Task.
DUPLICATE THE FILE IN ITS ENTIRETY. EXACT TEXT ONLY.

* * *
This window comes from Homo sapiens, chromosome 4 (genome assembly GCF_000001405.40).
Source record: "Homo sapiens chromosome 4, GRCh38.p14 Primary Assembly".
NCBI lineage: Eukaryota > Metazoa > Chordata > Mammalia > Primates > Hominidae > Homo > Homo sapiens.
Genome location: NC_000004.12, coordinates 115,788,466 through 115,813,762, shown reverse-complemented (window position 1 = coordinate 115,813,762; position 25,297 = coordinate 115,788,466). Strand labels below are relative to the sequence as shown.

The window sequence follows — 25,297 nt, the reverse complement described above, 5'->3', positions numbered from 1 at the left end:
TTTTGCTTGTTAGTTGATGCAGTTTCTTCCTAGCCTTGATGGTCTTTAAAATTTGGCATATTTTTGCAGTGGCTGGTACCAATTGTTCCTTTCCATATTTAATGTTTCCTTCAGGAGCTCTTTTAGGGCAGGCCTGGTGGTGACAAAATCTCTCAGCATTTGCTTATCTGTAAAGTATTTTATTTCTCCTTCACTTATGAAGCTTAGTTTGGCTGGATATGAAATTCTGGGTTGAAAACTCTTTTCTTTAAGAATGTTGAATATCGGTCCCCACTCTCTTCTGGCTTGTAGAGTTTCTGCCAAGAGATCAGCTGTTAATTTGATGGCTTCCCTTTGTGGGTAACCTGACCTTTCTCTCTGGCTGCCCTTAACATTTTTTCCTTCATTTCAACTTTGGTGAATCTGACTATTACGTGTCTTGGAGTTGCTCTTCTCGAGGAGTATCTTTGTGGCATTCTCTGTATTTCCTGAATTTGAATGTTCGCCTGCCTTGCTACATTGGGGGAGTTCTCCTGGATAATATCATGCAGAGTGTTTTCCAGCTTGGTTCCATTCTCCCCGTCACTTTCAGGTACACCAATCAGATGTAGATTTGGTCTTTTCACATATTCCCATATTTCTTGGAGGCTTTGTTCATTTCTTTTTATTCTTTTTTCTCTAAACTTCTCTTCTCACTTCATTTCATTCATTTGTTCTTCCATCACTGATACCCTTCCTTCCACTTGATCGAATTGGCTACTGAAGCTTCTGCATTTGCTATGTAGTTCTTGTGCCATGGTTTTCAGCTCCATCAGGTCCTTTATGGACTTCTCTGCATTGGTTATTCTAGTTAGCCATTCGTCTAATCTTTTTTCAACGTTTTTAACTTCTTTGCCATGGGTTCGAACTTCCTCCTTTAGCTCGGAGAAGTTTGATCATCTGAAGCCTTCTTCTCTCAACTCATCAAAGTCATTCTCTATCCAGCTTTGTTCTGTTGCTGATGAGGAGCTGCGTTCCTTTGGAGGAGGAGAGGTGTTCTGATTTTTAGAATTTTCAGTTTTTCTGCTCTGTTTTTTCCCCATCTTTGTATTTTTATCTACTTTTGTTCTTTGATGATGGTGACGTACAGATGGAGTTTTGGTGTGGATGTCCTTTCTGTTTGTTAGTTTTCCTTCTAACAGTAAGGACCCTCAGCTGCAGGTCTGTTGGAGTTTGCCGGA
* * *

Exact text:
This window comes from Homo sapiens, chromosome 4 (genome assembly GCF_000001405.40).
Source record: "Homo sapiens chromosome 4, GRCh38.p14 Primary Assembly".
NCBI lineage: Eukaryota > Metazoa > Chordata > Mammalia > Primates > Hominidae > Homo > Homo sapiens.
Genome location: NC_000004.12, coordinates 115,788,466 through 115,813,762, shown reverse-complemented (window position 1 = coordinate 115,813,762; position 25,297 = coordinate 115,788,466). Strand labels below are relative to the sequence as shown.

The window sequence follows — 25,297 nt, the reverse complement described above, 5'->3', positions numbered from 1 at the left end:
TTTTGCTTGTTAGTTGATGCAGTTTCTTCCTAGCCTTGATGGTCTTTAAAATTTGGCATATTTTTGCAGTGGCTGGTACCAATTGTTCCTTTCCATATTTAATGTTTCCTTCAGGAGCTCTTTTAGGGCAGGCCTGGTGGTGACAAAATCTCTCAGCATTTGCTTATCTGTAAAGTATTTTATTTCTCCTTCACTTATGAAGCTTAGTTTGGCTGGATATGAAATTCTGGGTTGAAAACTCTTTTCTTTAAGAATGTTGAATATCGGTCCCCACTCTCTTCTGGCTTGTAGAGTTTCTGCCAAGAGATCAGCTGTTAATTTGATGGCTTCCCTTTGTGGGTAACCTGACCTTTCTCTCTGGCTGCCCTTAACATTTTTTCCTTCATTTCAACTTTGGTGAATCTGACTATTACGTGTCTTGGAGTTGCTCTTCTCGAGGAGTATCTTTGTGGCATTCTCTGTATTTCCTGAATTTGAATGTTCGCCTGCCTTGCTACATTGGGGGAGTTCTCCTGGATAATATCATGCAGAGTGTTTTCCAGCTTGGTTCCATTCTCCCCGTCACTTTCAGGTACACCAATCAGATGTAGATTTGGTCTTTTCACATATTCCCATATTTCTTGGAGGCTTTGTTCATTTCTTTTTATTCTTTTTTCTCTAAACTTCTCTTCTCACTTCATTTCATTCATTTGTTCTTCCATCACTGATACCCTTCCTTCCACTTGATCGAATTGGCTACTGAAGCTTCTGCATTTGCTATGTAGTTCTTGTGCCATGGTTTTCAGCTCCATCAGGTCCTTTATGGACTTCTCTGCATTGGTTATTCTAGTTAGCCATTCGTCTAATCTTTTTTCAACGTTTTTAACTTCTTTGCCATGGGTTCGAACTTCCTCCTTTAGCTCGGAGAAGTTTGATCATCTGAAGCCTTCTTCTCTCAACTCATCAAAGTCATTCTCTATCCAGCTTTGTTCTGTTGCTGATGAGGAGCTGCGTTCCTTTGGAGGAGGAGAGGTGTTCTGATTTTTAGAATTTTCAGTTTTTCTGCTCTGTTTTTTCCCCATCTTTGTATTTTTATCTACTTTTGTTCTTTGATGATGGTGACGTACAGATGGAGTTTTGGTGTGGATGTCCTTTCTGTTTGTTAGTTTTCCTTCTAACAGTAAGGACCCTCAGCTGCAGGTCTGTTGGAGTTTGCCGGA